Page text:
As the frequency and complications of major childhood disease diminish, emotional and behavioral problems emerge as more pressing concerns for families. The proliferation of literature dealing with emotional health and child-parent relationships (e.g., Gordon's Parent Effectiveness Training1 and Brazelton's2'4 and GinottV books) attests to the high level of interest in the subject. Parents seek help from a variety of mental-health advisers of widely divergent training and philosophy - no one group of therapists holds the exclusive "contract" for psychologic therapy in our society. However, a large majority continue to look to their physician for counseling and guidance.6
Practicing pediatricians represent one appropriate group of specialists to deal with behavior problems of children. The practice of pediatrics has increasingly become an outpatient specialty, as disease patterns have changed, therapeutic efficacy improved, and preventive measures become more refined. Furthermore, pediatricians have the unique opportunity to follow children through rapidly changing developmental and emotional-growth stages (weaning, toilet training, separation from parents, introduction and progression through formal learning processes, coping with sexual changes of adolescence).
This longitudinal care allows the pediatrician to develop a comfortable rapport with parents and children. Parental reaction to the child's illnesses, physical and emotional growth, and emotional strengths and weaknesses can all be observed over time. The utilization of pediatric nurse practitioners is a major development of the past decade that may afford the pediatrician more available time in which to counsel parents with respect to developmental problems.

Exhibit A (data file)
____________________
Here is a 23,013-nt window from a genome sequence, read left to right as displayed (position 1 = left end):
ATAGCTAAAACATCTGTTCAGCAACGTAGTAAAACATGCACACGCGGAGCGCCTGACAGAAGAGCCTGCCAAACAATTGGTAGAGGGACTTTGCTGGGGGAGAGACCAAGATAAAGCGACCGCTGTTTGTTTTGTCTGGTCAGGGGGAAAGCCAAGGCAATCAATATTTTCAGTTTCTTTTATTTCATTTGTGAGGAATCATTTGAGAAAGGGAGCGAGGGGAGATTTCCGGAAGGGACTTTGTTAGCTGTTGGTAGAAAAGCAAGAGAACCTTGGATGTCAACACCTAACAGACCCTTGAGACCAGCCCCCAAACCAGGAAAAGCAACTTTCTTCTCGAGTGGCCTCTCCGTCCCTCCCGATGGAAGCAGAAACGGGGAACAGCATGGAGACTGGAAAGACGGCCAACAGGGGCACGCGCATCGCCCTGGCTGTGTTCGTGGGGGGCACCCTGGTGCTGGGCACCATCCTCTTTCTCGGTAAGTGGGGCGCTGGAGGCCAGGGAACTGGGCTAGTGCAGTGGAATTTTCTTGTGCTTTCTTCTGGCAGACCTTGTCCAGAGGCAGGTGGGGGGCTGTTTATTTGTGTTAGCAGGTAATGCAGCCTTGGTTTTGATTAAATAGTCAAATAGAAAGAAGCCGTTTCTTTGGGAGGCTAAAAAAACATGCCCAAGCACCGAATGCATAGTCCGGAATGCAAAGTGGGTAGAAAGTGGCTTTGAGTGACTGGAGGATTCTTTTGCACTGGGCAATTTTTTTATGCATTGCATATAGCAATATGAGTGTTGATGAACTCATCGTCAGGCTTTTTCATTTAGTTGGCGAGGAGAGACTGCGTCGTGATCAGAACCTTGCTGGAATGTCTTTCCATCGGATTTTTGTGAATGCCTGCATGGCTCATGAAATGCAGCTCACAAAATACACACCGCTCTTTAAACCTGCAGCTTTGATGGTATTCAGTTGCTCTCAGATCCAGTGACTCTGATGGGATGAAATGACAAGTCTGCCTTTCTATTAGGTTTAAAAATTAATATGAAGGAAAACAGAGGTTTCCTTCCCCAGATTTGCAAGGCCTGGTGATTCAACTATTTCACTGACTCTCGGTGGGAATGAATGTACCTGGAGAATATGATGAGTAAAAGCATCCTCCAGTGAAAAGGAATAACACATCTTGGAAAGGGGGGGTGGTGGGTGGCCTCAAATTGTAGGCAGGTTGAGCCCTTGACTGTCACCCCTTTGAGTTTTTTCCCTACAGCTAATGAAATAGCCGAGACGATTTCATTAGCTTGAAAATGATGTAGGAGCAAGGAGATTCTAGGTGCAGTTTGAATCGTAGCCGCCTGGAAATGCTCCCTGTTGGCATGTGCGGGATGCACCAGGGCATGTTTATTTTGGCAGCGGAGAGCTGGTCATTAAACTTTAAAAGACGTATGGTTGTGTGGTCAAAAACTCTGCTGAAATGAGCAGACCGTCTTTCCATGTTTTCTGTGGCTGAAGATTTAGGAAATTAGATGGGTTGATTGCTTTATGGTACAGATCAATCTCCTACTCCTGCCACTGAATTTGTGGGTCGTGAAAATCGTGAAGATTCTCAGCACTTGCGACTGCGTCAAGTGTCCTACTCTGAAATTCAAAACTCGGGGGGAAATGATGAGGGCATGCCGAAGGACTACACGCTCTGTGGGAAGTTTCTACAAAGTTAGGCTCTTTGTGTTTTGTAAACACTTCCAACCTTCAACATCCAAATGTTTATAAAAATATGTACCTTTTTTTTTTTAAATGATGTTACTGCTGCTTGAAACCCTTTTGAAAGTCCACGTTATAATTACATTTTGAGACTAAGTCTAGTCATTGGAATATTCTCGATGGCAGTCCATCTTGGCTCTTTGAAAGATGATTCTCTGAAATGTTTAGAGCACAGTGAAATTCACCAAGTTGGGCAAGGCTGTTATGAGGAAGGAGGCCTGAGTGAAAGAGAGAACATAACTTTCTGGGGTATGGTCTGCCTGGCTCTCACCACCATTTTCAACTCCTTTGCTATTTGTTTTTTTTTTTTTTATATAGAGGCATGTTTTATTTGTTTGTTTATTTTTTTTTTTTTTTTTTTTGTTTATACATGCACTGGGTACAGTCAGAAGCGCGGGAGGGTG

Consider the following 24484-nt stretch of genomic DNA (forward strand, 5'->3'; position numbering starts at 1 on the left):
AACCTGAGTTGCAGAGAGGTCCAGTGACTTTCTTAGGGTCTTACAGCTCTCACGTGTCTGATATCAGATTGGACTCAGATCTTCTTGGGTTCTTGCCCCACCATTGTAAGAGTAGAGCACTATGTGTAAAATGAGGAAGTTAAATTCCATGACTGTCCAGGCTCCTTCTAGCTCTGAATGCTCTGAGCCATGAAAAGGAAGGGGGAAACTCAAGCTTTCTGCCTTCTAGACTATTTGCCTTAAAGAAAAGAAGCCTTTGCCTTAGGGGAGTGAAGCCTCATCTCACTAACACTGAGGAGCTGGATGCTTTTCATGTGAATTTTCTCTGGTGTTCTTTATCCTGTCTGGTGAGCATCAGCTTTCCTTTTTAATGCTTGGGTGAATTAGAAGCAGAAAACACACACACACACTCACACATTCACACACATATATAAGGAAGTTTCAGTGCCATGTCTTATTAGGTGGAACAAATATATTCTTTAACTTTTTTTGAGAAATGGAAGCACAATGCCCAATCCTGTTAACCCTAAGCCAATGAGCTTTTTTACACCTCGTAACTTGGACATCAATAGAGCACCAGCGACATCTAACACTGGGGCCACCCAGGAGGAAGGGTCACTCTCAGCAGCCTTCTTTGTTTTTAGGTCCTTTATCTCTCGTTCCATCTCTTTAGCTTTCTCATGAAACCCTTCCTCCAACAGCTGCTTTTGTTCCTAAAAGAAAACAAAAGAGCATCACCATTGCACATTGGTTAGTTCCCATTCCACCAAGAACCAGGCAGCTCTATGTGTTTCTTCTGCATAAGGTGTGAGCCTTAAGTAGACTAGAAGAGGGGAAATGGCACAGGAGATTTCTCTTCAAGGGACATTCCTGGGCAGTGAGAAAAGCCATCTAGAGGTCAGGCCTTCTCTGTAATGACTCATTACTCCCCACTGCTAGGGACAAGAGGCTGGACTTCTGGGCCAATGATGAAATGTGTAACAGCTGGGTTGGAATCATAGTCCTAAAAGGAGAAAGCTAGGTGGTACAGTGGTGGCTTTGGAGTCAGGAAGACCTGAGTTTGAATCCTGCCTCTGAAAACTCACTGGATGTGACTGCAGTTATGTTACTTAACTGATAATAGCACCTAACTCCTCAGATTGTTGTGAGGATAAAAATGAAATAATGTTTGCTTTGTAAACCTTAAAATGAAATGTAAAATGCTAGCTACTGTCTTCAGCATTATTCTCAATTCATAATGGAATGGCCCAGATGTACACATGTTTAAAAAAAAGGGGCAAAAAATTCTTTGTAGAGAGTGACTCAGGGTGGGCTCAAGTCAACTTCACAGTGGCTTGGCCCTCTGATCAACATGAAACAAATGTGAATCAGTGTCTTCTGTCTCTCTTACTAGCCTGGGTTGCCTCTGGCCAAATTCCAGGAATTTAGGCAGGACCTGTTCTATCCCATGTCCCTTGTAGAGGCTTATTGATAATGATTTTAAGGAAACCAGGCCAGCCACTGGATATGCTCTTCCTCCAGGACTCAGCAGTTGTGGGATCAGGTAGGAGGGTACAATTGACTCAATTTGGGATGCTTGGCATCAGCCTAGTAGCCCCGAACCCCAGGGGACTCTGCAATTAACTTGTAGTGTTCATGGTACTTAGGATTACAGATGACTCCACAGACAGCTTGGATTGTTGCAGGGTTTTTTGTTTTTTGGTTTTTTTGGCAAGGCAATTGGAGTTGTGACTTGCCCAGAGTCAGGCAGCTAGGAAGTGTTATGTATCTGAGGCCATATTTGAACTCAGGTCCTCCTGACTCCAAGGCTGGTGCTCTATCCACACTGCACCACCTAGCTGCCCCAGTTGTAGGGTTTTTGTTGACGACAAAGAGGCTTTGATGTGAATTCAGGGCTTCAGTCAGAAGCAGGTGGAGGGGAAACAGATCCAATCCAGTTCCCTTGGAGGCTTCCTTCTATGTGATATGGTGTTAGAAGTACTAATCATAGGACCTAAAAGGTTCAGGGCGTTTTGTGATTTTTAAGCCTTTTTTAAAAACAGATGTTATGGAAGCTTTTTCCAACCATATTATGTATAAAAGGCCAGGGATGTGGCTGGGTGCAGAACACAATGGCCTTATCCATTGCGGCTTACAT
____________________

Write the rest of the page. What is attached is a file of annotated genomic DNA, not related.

Certainly there are a number of challenges for the behavioral pediatrician who wishes to incorporate his skills into community practice - problems that have not always been identified during formal residency and fellowship training. The behavioral pediatrician must acquaint himself with resources in his community that can support him in his work. Adequate supervision is essential so that the frustrations commonly encountered in this relatively new area of practice can be addressed and his continued professional growth can be encouraged. The pediatrician must consider changes with respect to his office setting, appointment times, and fees. Techniques for initial diagnostic evaluation, followup, and referral need to be developed. The purpose of this article is to discuss these practical issues in more detail and to suggest strategies that may be employed in establishing a new practice of behavioral pediatrics.
The experience of one of the authors (G. P.), who works in a 22-physician multispecialty practice in a rural area, may be illustrative of the types of problems encountered. The Pediatric Department in the Exeter Clinic, Exeter, N.H., includes four pediatricians (three full-time and one part-time) and two nurse-practitioners. The nurse-practitioners spend most of their time administering care to well children and to follow-up visits for acute illness.